Ganapati and Bhimavallabha were the last set of the joint rulers of the Kona Haihaya kingdom and appear to have been the successors of Mallideva IX and Bhima IV and not Mallideva I and Manmasehya II as has been supposed by the Epighra-phist. Ganapati was the son of Bhimavallabha by Anyamamba Bhimavallabha is stated to have been the son of Rajaparendu and grandson of Gandavendara entitled the lord of Mahishmati. Most probably Ganapati is identical with Ganapati, son of Mahipalarendu and grandson of Vallabha as Rajaparendu and Mahipalarendu are synonymous expressions meaning the lord of kings, and if this is accepted Gandavendara becomes a title of Vallabha. Thus Bhimavallabha and Ganapati were father and son and ruled, for forty-six years, together.
Their inscriptions appear in a continuous series from 1261 A.D. to 1300; and both father and son are mentioned in contemporary inscriptions of other dynasties. One inscription from Palakol dated A.D. 1261 mentions Bhimavallabha and his wife Anyamamba. Another record dated A.D 1262 from Draksharama mentions Ganapatideva maharaja and his mother Anyamadevi. Ganapati is spoken of as a possessor of great valour and promises to whom all other kings bowed and his father is mentioned as Konavanipati in a record dated A.D. 1275 from Palakol. Rajavroli Mallinayaka, a subordinate of Ganapati figures in a Palakol inscription dated A.D. 1176. Ganapati’s queen Pina Odeyamahadevi figures in Three records from Palakol date A.D. 1286, 1290 and 1306—all at Palakal. Bhimavallabha and Ganapati seem to have ruled from Palako. and had a peaceful reign.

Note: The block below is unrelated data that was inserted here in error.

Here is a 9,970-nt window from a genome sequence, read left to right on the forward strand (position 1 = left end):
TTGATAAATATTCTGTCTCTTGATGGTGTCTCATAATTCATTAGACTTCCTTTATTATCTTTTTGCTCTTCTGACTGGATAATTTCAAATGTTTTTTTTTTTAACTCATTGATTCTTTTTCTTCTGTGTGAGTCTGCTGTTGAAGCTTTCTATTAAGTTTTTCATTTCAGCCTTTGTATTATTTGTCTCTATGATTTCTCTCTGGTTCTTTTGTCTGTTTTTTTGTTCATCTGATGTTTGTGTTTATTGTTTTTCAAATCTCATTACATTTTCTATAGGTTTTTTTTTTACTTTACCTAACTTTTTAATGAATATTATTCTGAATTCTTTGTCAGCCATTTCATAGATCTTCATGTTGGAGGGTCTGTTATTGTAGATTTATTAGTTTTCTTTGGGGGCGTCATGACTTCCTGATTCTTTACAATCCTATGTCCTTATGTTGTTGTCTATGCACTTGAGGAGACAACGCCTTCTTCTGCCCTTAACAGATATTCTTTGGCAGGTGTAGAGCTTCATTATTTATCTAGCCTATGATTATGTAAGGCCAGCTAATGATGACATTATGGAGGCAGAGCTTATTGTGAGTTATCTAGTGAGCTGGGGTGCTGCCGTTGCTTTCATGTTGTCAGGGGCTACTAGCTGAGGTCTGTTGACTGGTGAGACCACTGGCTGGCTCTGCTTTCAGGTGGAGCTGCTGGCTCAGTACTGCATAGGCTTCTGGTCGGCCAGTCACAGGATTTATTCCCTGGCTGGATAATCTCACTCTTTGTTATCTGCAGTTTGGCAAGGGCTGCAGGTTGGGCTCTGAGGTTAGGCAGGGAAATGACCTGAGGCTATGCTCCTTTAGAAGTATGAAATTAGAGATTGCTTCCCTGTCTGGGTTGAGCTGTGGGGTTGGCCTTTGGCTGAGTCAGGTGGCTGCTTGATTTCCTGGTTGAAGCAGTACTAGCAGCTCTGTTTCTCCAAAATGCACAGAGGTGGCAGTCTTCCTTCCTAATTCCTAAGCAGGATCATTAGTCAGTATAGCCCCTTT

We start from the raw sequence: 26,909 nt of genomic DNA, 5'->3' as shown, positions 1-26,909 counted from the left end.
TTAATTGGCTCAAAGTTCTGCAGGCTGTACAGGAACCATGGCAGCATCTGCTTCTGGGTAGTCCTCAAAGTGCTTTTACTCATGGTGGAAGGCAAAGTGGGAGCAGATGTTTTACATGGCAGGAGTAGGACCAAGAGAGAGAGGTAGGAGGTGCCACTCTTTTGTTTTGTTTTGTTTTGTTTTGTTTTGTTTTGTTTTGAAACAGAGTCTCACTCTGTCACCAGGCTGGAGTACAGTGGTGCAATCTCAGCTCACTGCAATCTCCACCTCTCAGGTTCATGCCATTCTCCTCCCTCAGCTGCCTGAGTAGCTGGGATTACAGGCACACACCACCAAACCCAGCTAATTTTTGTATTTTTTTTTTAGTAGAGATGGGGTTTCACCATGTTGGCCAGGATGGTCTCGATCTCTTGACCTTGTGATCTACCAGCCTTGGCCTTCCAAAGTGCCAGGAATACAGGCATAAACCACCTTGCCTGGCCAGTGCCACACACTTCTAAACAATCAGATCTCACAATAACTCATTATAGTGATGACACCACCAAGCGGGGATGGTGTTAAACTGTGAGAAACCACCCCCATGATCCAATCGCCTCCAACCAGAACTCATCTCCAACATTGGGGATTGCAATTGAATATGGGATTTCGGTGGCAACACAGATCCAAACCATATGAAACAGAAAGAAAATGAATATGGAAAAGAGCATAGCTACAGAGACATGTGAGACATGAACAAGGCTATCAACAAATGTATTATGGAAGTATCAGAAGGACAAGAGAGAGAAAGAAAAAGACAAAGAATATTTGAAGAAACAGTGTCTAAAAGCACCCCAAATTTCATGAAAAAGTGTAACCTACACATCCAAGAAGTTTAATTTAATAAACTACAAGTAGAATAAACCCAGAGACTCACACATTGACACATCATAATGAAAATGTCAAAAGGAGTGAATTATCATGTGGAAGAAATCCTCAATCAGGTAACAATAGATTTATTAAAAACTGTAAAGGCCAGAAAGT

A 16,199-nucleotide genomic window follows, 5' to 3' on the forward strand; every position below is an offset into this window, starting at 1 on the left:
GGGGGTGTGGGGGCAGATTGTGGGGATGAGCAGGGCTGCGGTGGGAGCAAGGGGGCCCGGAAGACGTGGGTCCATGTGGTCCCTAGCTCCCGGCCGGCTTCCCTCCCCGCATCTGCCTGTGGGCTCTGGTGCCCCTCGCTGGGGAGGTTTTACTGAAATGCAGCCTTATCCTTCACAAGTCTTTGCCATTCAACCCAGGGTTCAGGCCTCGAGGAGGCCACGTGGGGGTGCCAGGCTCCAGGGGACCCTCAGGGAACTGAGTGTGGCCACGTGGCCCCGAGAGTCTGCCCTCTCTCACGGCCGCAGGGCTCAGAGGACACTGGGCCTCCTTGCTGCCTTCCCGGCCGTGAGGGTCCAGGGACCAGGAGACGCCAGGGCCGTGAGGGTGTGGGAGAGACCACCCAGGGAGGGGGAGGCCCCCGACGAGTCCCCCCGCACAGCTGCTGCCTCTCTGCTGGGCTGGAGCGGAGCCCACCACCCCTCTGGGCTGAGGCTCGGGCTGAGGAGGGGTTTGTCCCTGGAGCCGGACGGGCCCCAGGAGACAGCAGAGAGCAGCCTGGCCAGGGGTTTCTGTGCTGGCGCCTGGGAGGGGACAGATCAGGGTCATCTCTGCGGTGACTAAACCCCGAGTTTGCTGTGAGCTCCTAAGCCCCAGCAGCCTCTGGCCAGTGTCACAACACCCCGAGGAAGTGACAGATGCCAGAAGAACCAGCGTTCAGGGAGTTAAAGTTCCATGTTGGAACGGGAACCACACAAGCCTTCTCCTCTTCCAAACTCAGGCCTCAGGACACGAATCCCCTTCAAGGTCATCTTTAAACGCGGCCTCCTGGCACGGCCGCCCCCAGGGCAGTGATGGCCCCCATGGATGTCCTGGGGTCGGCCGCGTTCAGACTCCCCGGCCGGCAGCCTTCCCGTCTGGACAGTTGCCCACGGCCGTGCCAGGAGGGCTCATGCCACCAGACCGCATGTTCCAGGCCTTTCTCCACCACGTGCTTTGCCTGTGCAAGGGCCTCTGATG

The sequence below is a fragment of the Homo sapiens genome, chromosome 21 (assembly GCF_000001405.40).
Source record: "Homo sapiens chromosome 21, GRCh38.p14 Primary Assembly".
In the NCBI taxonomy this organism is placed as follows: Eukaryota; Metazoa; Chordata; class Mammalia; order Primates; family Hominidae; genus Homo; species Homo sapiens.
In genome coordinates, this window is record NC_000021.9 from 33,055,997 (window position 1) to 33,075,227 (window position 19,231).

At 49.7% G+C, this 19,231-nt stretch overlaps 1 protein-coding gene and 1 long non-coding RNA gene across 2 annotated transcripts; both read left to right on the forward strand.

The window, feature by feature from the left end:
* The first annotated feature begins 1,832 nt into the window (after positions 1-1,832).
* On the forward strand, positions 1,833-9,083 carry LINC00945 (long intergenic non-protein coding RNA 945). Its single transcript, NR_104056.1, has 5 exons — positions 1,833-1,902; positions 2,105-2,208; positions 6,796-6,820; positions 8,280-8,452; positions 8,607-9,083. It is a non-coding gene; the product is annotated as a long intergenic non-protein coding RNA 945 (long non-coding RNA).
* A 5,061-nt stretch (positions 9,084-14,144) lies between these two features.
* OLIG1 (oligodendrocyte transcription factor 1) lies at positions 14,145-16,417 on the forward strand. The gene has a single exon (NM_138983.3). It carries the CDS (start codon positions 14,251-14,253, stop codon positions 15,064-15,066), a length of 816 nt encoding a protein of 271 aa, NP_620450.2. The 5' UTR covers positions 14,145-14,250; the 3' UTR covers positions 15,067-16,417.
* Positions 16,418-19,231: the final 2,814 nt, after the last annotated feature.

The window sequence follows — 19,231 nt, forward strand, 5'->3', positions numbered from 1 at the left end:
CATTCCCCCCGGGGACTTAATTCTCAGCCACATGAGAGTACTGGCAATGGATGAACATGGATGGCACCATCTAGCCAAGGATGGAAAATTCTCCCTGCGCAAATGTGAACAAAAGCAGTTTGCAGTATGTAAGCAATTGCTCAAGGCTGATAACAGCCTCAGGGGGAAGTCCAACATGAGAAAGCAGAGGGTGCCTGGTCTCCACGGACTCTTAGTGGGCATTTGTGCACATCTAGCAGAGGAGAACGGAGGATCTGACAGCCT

Their Political Relations
Bhima and Ganapati did not acknowledge loyalty to the Cholas. Neither there is any reason to suppose their loyalty to the Kakatiyas. But they allied themselves with some local contemporary dynasties and this added to their strength. For instance, Bhima’s wife Anyama, was the daughter of Indusekhara of the Chalukyas; and Ganapati’s wife Odayamahadevi or Pma Odayamahadevi was the daughter of Mahadeva Chakravarti entitled Vishnu-Vardhana of the Chalukyas of Nidudaprolu i.e. Nidadavole.